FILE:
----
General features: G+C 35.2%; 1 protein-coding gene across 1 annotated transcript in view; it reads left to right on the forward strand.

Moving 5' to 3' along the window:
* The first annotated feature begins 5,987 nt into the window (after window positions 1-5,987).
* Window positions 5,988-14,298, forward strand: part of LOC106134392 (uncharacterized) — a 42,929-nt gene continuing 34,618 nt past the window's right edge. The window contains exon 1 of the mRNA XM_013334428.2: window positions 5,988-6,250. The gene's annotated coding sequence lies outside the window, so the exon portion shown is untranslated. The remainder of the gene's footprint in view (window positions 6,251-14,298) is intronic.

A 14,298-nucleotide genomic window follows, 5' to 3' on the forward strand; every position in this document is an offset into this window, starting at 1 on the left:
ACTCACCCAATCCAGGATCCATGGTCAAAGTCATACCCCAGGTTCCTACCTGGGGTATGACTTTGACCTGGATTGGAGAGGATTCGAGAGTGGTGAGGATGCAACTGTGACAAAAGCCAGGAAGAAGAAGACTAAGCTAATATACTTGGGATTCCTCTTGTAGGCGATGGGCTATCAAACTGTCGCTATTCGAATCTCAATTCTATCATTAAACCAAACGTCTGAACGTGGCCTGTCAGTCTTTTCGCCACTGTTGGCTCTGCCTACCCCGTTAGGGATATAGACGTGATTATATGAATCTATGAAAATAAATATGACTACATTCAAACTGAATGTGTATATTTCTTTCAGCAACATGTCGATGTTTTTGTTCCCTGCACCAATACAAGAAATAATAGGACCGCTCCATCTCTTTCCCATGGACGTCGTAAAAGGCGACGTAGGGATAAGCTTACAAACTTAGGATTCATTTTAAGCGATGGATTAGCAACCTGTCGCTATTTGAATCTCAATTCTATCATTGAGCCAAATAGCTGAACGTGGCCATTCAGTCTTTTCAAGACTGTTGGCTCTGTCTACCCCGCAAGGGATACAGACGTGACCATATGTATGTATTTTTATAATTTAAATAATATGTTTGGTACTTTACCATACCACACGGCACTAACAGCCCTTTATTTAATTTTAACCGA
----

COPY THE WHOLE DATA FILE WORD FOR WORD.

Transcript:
General features: G+C 35.2%; 1 protein-coding gene across 1 annotated transcript in view; it reads left to right on the forward strand.

Moving 5' to 3' along the window:
* The first annotated feature begins 5,987 nt into the window (after window positions 1-5,987).
* Window positions 5,988-14,298, forward strand: part of LOC106134392 (uncharacterized) — a 42,929-nt gene continuing 34,618 nt past the window's right edge. The window contains exon 1 of the mRNA XM_013334428.2: window positions 5,988-6,250. The gene's annotated coding sequence lies outside the window, so the exon portion shown is untranslated. The remainder of the gene's footprint in view (window positions 6,251-14,298) is intronic.

A 14,298-nucleotide genomic window follows, 5' to 3' on the forward strand; every position in this document is an offset into this window, starting at 1 on the left:
ACTCACCCAATCCAGGATCCATGGTCAAAGTCATACCCCAGGTTCCTACCTGGGGTATGACTTTGACCTGGATTGGAGAGGATTCGAGAGTGGTGAGGATGCAACTGTGACAAAAGCCAGGAAGAAGAAGACTAAGCTAATATACTTGGGATTCCTCTTGTAGGCGATGGGCTATCAAACTGTCGCTATTCGAATCTCAATTCTATCATTAAACCAAACGTCTGAACGTGGCCTGTCAGTCTTTTCGCCACTGTTGGCTCTGCCTACCCCGTTAGGGATATAGACGTGATTATATGAATCTATGAAAATAAATATGACTACATTCAAACTGAATGTGTATATTTCTTTCAGCAACATGTCGATGTTTTTGTTCCCTGCACCAATACAAGAAATAATAGGACCGCTCCATCTCTTTCCCATGGACGTCGTAAAAGGCGACGTAGGGATAAGCTTACAAACTTAGGATTCATTTTAAGCGATGGATTAGCAACCTGTCGCTATTTGAATCTCAATTCTATCATTGAGCCAAATAGCTGAACGTGGCCATTCAGTCTTTTCAAGACTGTTGGCTCTGTCTACCCCGCAAGGGATACAGACGTGACCATATGTATGTATTTTTATAATTTAAATAATATGTTTGGTACTTTACCATACCACACGGCACTAACAGCCCTTTATTTAATTTTAACCGA